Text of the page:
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U.S. Patent Awarded for Freeze-Dried Vaccine Formulation

U.S. Patent and Trademark Office

U.S. Patent and Trademark Office (A. Kotok)

9 September 2014. The technology making possible production and shipping of vaccines in a stable freeze-dried state received U.S. patent protection. Patent no. 8,808,710 was awarded last month by the U.S. Patent and Trademark Office to four inventors and assigned to University of Colorado. Soligenix Inc. in Princeton, New Jersey licensed the technology from University of Colorado in January 2011.

The technology makes it possible for vaccines to be produced in freeze-dried form with aluminum adjuvants, or boosters, and remain potent enough under extremes of heat to generate an immune response. Aluminum salts added to some vaccines, such as diphtheria and tetanus, can improve their ability to produce antibodies. The technology in the patent offers a method for producing and storing vaccines that do not require continuous refrigeration through the supply chain, thus sharply reducing costs and increasing their availability in remote regions.

The patent covers the ingredients in a freeze-dried vaccine formulation and methods in the production cycle such as controlling particle size, selecting aluminum salts for adjuvants, creating a liquid state for the vaccine compound, freezing and freeze-drying the compound, and reconstituting the vaccine into a liquid state. While the patent specifically mentions botulism as a target for the technology, it also claims as part of the composition of vaccines, a wide range of antigens covering potential bioweapons (e.g., anthrax, ricin), influenza viruses, cancer viruses, and many other infectious disease pathogens.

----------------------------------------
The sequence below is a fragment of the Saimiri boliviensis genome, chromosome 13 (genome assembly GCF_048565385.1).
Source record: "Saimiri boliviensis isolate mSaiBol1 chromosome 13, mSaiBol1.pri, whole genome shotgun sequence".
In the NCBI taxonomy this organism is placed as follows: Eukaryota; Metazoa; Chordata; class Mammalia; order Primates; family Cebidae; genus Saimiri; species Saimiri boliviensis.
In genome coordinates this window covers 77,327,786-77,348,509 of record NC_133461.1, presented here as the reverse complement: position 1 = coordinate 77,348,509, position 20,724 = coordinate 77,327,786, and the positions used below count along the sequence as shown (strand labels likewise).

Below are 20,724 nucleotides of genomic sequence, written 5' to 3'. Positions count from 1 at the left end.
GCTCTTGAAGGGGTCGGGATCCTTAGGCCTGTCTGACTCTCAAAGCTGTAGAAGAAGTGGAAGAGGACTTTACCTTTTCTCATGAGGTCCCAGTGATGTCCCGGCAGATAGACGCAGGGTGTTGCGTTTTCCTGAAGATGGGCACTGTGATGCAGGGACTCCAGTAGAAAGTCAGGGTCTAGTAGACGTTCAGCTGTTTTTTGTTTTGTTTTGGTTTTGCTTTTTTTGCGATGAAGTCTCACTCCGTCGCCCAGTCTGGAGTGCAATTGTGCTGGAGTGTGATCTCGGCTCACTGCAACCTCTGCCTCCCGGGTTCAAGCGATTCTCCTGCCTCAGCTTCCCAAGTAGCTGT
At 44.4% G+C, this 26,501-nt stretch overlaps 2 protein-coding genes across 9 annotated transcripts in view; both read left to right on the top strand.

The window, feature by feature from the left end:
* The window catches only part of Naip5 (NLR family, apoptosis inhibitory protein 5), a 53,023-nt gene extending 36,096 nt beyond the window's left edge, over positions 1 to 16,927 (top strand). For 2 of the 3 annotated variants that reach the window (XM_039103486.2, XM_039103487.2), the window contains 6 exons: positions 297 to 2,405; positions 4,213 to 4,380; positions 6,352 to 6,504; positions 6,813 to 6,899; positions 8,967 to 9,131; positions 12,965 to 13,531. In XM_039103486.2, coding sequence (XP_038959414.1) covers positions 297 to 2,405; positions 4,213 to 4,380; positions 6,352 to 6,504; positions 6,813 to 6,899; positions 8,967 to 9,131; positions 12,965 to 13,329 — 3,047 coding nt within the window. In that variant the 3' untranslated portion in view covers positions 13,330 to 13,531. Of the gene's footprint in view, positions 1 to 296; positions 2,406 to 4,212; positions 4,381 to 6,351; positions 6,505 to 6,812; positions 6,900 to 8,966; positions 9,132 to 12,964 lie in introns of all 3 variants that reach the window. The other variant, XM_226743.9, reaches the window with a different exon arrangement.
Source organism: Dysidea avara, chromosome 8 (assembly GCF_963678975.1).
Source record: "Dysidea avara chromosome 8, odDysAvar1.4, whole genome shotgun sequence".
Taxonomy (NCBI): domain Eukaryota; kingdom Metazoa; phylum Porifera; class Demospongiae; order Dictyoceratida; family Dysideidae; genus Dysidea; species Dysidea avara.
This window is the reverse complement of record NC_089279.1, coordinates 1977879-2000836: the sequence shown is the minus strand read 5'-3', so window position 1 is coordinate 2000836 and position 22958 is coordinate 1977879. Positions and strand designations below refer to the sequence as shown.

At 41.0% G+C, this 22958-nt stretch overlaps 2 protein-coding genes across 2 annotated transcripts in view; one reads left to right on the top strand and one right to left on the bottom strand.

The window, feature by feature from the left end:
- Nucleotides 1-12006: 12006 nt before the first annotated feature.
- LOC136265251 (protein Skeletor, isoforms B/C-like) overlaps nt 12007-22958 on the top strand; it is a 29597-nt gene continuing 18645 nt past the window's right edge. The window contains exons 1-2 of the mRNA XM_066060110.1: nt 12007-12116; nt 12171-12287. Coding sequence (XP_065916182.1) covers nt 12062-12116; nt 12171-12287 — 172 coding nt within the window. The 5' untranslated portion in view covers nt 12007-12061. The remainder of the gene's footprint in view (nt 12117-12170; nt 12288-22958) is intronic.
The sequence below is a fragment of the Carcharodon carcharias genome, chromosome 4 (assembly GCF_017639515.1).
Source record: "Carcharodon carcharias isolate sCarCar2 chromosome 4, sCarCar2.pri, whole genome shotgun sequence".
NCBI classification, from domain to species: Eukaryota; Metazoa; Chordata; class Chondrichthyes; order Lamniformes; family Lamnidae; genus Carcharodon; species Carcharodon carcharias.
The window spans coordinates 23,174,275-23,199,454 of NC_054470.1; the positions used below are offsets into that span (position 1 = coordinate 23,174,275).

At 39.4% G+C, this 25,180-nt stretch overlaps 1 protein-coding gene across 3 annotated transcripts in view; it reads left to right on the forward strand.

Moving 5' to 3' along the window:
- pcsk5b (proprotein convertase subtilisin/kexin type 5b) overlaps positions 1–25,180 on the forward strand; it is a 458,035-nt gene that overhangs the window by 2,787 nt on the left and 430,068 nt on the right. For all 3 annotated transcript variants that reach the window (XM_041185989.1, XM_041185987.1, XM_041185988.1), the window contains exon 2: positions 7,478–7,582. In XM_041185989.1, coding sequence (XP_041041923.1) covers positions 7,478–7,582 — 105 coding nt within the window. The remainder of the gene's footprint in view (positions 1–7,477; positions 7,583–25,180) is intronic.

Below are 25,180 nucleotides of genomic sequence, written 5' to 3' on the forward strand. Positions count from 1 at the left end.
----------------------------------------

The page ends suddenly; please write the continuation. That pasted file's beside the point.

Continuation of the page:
Development of the vaccine technology that Soligenix calls ThermoVax is a joint venture with SRI International, University of Kansas, Tulane National Primate Center, and the New York State Department of Health. The development work is funded by a $9.4 million grant from the National Institute of Allergy and Infectious Diseases, an agency of National Institutes of Health.

Soligenix says ThermoVax is used to produce its engineered ricin vaccine called RiVax and VeloVax to protect against anthrax exposure. The technology is also expected to make it easier for the U.S. Biomedical Advanced Research and Development Authority or BARDA to stockpile vaccines for as part of the nation’s biodefense capabilities. The technology can be applied as well to commercial vaccine production and logistics, where the company cites industry data from 2010 showing 98 percent of all vaccines, valued at $20.6 billion, are shipped using refrigerated transport and storage.

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